Duplicity In IAPT On MUS

my colleague Joan Crawford wrote the following letter to the Journal of Psychosomatic Research, it highlights that IAPT advises its’ clinicians not to use the term Medically Unexplained Symptoms (MUS). Her letter was rejected. But Prof Chalder, Improving Access to Psychological Treatments (IAPT) adviser on MUS and LTC’s (long term conditions) , regularly holds workshops using the MUS descriptor (see webcast for BABCP sponsored Workshop on June 8th 2020). Joan’s letter reads;


‘The systematic review into the use of language and relational issues during the patient-doctor interaction where there is medical uncertainty is welcome [1]. However, there are flaws in the methodology and underlying assumptions within this paper that require closer examination.

Medically unexplained symptoms (MUS) were not clearly defined. A broad, assumptive approach was used which included: chronic fatigue syndrome, fibromyalgia and irritable bowel syndrome, without justification or criticism. These are all separately listed World Health Organisation medical conditions [2]. Using MUS gives an illusion of medical respectability, which is ambiguous if not misleading. At no point was there recognition of controversy of the MUS approach or any engagement with extensive alternative literatures. While many routine tests may fail to find a specific underlying disease, it is misleading to assume; therefore, that no objective abnormalities can be identified.

In the UK, chronic pain (explained or unexplained by routine assessment), including fibromyalgia, is managed within the NHS via pain management programmes. This is under the rubric of The British Pain Society guidelines [3]. Such an approach teaches patients the central sensitisation and dysregulation model of chronic pain. This science-based model encourages patients to pace, plan and prioritise tasks to maximise activity; set appropriate goals; minimise flare ups and to live well despite being in pain. At no point does the evidence suggest that their pain is medically unexplained, quite the opposite. Patients adapt well to this model. They improve their self-efficacy, reduce distress along with decreasing presentation at their GPs unnecessarily as they have the confidence to decide how to best manage themselves.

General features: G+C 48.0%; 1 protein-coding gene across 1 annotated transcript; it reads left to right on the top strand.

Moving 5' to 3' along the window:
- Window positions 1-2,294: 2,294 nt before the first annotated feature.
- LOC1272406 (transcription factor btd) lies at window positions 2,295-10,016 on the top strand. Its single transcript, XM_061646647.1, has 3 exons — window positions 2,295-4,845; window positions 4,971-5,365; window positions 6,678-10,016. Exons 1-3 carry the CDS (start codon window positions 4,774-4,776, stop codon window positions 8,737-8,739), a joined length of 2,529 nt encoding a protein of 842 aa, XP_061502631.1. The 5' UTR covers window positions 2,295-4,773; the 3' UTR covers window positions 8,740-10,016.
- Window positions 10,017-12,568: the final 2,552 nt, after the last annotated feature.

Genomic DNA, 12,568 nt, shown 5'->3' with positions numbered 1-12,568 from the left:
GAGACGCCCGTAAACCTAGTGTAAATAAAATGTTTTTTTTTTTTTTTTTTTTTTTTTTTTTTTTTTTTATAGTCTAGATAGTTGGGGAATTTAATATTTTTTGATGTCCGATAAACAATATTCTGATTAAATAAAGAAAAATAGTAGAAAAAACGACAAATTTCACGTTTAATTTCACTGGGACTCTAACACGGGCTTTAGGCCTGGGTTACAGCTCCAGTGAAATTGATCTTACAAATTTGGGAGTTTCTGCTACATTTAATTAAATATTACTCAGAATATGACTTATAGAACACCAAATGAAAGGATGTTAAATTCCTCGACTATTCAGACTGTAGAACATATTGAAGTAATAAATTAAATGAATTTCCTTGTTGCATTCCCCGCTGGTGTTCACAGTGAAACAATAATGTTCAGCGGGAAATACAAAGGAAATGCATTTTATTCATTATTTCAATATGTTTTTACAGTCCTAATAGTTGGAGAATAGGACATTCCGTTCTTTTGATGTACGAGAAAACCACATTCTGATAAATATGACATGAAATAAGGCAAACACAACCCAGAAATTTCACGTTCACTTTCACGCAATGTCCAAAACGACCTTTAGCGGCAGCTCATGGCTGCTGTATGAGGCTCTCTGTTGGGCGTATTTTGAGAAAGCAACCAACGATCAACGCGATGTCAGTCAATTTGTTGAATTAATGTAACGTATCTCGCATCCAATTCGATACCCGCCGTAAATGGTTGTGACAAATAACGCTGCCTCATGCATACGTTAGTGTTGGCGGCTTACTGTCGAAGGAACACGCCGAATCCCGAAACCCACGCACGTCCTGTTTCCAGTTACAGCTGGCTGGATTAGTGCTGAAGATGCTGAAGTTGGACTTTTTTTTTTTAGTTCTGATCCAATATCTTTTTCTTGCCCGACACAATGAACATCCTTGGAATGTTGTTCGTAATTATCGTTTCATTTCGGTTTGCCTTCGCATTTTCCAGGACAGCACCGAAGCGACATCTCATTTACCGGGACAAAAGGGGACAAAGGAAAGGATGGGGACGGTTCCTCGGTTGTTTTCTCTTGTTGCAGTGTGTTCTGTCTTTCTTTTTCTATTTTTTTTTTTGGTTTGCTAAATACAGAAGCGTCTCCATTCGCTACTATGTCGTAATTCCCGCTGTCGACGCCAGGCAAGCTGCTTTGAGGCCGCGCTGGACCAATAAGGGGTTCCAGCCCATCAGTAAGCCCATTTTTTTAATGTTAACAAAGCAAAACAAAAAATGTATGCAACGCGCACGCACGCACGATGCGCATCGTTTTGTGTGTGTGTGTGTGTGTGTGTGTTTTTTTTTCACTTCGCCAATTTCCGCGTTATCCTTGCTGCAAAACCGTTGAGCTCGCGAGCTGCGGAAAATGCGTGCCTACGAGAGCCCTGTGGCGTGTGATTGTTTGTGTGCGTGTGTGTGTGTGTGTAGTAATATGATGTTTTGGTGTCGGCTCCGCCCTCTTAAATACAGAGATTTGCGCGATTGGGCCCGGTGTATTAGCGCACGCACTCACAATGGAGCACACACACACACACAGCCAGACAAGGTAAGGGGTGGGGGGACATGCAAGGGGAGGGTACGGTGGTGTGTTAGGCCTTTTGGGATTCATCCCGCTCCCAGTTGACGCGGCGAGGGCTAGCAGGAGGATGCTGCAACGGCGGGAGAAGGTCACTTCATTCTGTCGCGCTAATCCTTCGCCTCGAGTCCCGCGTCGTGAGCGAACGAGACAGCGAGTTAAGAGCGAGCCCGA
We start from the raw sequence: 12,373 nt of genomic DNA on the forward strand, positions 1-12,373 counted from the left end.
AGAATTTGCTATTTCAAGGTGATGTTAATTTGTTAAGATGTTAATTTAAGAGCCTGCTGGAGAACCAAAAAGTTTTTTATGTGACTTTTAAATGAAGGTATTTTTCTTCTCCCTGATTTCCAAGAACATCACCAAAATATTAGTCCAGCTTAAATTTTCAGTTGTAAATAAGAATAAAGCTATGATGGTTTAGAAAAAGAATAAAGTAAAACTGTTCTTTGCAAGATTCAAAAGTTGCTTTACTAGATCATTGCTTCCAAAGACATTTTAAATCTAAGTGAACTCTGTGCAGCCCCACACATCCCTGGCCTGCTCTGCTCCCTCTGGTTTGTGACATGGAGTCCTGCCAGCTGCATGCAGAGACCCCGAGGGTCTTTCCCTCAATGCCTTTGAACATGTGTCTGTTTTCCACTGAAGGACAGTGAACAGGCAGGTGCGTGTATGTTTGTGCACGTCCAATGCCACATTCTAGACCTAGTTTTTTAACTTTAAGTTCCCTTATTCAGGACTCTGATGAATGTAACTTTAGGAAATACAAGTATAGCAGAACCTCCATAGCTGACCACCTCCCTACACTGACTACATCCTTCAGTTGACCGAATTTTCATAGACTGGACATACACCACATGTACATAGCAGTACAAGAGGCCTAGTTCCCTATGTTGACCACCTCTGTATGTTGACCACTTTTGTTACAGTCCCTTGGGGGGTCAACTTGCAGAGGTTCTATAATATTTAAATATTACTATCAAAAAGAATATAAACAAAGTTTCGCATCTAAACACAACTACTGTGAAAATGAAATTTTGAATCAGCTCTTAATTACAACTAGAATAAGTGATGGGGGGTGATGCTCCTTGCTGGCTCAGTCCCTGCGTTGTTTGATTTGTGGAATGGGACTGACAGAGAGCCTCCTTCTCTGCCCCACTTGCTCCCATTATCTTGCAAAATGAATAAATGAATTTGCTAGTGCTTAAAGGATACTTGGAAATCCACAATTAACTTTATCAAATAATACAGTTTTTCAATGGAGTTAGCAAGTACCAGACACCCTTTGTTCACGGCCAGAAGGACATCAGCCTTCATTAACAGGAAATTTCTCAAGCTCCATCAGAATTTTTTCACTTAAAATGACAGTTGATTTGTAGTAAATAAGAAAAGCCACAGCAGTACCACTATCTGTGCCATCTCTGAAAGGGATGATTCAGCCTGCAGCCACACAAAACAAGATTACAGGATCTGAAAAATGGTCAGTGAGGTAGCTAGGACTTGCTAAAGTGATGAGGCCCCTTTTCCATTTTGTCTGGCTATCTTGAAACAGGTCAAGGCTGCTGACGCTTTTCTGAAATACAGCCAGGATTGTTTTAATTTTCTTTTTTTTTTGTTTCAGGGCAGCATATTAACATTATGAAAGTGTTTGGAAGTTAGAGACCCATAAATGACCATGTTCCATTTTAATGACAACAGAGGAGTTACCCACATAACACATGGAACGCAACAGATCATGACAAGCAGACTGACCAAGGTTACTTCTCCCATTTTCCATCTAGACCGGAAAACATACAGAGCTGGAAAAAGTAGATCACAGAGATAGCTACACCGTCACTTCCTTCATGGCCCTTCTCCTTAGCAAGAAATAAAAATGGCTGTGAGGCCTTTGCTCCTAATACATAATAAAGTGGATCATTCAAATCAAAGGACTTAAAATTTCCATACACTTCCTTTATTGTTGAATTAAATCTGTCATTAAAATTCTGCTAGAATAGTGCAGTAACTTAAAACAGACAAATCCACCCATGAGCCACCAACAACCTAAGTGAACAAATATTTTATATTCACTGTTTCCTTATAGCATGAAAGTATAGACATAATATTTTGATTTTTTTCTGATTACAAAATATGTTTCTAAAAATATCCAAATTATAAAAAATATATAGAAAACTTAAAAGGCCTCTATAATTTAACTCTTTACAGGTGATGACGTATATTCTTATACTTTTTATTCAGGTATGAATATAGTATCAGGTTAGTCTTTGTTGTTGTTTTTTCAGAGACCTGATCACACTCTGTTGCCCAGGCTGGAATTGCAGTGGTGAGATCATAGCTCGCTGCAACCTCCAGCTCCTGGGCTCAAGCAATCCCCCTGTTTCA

Taking the MUS approach has the potential to de-validate patients’ symptoms as described in this paper [1]. Patients can erroneously be given the impression during the medical encounter, consciously or otherwise, that their symptoms and suffering are not of worth; that they are derived

from within themselves via a self-generated, autopoietic mechanism [4], which they have the power to overcome. For example, “MUS arise when benign bodily sensations, such as those resulting from normal variation, emotional disturbance or minor pathology, are selectively attended to and misinterpreted as evidence of illness [4]; the resulting changes in behaviour (e.g. reduced activity) and physiology (e.g. increased autonomic arousal) then create a vicious cycle that maintains symptom reporting.” [5]. The apparent rarity of misdiagnosis is often cited as good reason to proceed with a MUS approach. Of note, Newton [6] reviewed 375 patients attending a CFS clinic in England and found that 40% of patients did not to have CFS. Caution is required.